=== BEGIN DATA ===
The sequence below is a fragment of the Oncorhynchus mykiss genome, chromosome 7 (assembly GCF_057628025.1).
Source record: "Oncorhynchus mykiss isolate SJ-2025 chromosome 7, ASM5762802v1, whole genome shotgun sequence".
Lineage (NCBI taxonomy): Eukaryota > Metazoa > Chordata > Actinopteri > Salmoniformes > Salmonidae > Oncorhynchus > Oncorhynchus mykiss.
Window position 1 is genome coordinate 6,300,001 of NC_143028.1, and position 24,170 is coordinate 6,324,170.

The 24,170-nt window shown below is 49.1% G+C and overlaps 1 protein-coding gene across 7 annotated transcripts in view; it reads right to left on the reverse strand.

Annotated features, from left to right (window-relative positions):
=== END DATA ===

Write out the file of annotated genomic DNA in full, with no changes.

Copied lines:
The sequence below is a fragment of the Oncorhynchus mykiss genome, chromosome 7 (assembly GCF_057628025.1).
Source record: "Oncorhynchus mykiss isolate SJ-2025 chromosome 7, ASM5762802v1, whole genome shotgun sequence".
Lineage (NCBI taxonomy): Eukaryota > Metazoa > Chordata > Actinopteri > Salmoniformes > Salmonidae > Oncorhynchus > Oncorhynchus mykiss.
Window position 1 is genome coordinate 6,300,001 of NC_143028.1, and position 24,170 is coordinate 6,324,170.

The 24,170-nt window shown below is 49.1% G+C and overlaps 1 protein-coding gene across 7 annotated transcripts in view; it reads right to left on the reverse strand.

Annotated features, from left to right (window-relative positions):